The Pegasus Instituted estimated in 2016 counties spent $152.044 million incarcerating people who could not afford to bond out of jail.

Josh Crawford, the Pegasus Institute's director of criminal justice policy, said people held in jail for inability to pay bond are more likely to commit new offenses. The report found a low-risk defendant held in jail for two to three days as 17 percent more likely to commit a new offense within two years, compared to a person released within 24 hours.

"My theory is the increase in recidivism is specifically (in) low-risk individuals," Crawford said. "Those are folks who sway back and forth between civil society and criminality."

A factor that grounds low-risk offenders in civil society is a job, but if a person is in jail for a few days for inability to pay bond, "you are not coming back to a job" upon release, he said.

In terms of the amount counties spend on housing inmates, "there's obviously a huge economic impact" when people are jailed because they can't post bond, he said.

"Our county jails are at 120 percent of their design capacity," due to the number of people incarcerated, Crawford said. Kentucky jails are projected by have inmate populations 140 percent of design capacity within 10 years, he said.

At a hearing on bond reform last week in Frankfort, judges expressed concern that they would lose the ability to determine if a person judged low-to-moderate risk needed to be incarcerated. The hearing discussed bail reform in general and did not look at the specifics of Blanton's bill.

Clark and Madison County Circuit Judge Jean Chenault Logue told the joint committee of judicial matters that making the Pretrial Service risk assessment the sole determining factor on whether a defendant is released would create problems.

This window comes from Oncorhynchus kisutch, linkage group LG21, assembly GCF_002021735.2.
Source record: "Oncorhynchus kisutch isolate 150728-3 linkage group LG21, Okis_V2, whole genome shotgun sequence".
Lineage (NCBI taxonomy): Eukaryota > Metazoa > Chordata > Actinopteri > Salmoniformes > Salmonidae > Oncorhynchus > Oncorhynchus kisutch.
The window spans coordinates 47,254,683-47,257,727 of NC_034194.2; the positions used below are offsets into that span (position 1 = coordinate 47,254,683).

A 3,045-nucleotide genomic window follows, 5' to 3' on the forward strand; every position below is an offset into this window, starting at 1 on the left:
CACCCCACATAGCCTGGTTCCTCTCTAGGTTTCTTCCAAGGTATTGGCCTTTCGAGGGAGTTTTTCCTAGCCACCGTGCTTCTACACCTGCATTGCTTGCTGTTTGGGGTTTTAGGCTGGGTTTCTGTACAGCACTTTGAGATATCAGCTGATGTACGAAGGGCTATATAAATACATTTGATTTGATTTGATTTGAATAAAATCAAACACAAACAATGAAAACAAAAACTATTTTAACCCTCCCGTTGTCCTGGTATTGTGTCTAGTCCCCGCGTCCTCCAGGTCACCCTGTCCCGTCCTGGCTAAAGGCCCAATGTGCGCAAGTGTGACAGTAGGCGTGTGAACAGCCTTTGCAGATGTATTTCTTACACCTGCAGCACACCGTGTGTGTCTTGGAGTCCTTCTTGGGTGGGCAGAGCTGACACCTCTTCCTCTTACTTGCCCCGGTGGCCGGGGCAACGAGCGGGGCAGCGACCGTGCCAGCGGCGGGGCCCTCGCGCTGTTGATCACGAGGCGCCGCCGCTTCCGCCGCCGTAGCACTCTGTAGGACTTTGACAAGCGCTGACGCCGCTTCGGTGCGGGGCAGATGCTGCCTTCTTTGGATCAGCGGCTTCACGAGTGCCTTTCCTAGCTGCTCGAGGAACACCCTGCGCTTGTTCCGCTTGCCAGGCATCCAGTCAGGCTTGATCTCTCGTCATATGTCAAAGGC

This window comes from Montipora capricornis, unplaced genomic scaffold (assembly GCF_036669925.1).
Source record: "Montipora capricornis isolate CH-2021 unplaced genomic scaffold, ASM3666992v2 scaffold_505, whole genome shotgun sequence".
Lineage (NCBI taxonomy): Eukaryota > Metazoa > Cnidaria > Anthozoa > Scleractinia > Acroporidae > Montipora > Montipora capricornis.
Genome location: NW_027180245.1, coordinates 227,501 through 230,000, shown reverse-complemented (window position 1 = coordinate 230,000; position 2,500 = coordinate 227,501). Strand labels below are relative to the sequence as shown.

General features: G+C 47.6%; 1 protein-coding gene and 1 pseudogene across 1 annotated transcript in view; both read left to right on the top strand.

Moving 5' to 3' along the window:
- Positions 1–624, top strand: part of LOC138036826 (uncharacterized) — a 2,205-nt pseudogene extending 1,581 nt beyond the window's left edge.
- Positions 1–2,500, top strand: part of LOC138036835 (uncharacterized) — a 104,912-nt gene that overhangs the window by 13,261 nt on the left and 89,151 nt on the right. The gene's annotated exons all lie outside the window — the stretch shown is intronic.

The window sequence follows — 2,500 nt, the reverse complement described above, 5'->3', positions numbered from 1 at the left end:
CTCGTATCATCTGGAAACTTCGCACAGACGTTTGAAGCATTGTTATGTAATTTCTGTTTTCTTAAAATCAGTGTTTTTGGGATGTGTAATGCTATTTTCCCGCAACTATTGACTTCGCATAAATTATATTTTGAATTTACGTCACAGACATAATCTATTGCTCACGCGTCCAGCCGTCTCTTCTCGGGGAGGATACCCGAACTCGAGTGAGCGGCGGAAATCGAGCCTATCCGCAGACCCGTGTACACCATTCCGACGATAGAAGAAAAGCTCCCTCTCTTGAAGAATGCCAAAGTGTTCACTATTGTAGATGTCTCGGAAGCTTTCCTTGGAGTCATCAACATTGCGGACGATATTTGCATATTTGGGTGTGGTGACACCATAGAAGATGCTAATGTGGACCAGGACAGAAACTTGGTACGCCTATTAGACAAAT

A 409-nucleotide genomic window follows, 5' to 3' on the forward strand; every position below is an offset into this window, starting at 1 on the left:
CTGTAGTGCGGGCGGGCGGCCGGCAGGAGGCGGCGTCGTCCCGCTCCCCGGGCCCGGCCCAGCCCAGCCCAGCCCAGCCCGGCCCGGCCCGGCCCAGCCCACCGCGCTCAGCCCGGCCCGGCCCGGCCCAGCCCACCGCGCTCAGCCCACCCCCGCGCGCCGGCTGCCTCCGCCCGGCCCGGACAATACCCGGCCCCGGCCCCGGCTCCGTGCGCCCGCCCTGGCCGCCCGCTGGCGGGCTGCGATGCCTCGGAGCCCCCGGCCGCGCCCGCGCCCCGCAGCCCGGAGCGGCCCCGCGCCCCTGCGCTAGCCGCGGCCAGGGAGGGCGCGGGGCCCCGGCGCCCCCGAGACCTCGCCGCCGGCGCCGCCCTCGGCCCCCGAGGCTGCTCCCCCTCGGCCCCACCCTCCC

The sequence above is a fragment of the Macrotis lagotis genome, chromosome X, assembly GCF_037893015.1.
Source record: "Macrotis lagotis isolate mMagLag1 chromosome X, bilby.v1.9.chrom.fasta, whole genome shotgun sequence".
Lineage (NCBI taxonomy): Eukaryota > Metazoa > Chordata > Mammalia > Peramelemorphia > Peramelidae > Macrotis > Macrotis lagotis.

"I do not think that would be a safe decision," Logue told legislators.

Campbell County Circuit Judge Julie Reinhardt Ward told lawmakers that a survey of a number of Kentucky judges found "70 percent had little or no confidence" in the pretrial risk assessment.

"No one is ignoring" the assessment, Ward said. "Everyone is using it." But the risk assessment doesn't take factors into account factors such as if a person has a substance abuse disorder, what the person is currently charged with or if they were out on parole when charged with the new offense, Ward said.

"We all recognize it can be an important tool, but by itself, it's not sufficient," Ward told lawmakers.

Daviess Circuit Judge Joe Castlen said last week that defendants with substance abuse disorders who are released often pick up new drug charges. What judges need are more options to send people to drug treatment.

"This is the sort of thing that wreaks havoc with the system, when you have so many drug laws, but there's no effort by the legislature to address the problem, to get them into treatment," Castlen said.

When asked if he thought pretrial assessments he'd seen in court evaluated a defendant as being too low of a risk, Castlen said, "On a consistent basis? I'd say a very significant number of them are too low."

Daviess District Judge David Payne said he was not familiar enough with Blanton's bill to comment. But he said the state has taken steps to get low-level offenders out of court. In some cases, a person judge to be low-level can be released without the issue going before a judge.

"That's not bad, as long as the public realizes it's not the judge releasing them," Payne said.

"I see a lot of cases where it's not a violent offense (and) I'll release them on a unsecured bond," meaning they only have to pay bond if they violate the conditions of their release, he said.

When determining if a person should be released without a bond, judges look at the defendant's history, Payne said.

"Generally, if I see someone over and over, even if (they're evaluated as) low risk, I'm going to keep them for a few days."

Daviess Circuit Judge Jay Wethington said, "my initial thought is we have one of the best pretrial release systems in the country," but added that a "uniform approach" to determining if a person should be released from jail would not work.

"We make those decisions on an individual basis," Wethington said. "... The pretrial (assessments) are very valuable tools, but judicial discretion is the order of the day."

Wethington said it's "not very often" he sees a pretrial risk assessment he disagrees with, but, "I still make a determination based on the individual's criminal record."

James Mayse, 270-691-7303,, Twitter: @JamesMayse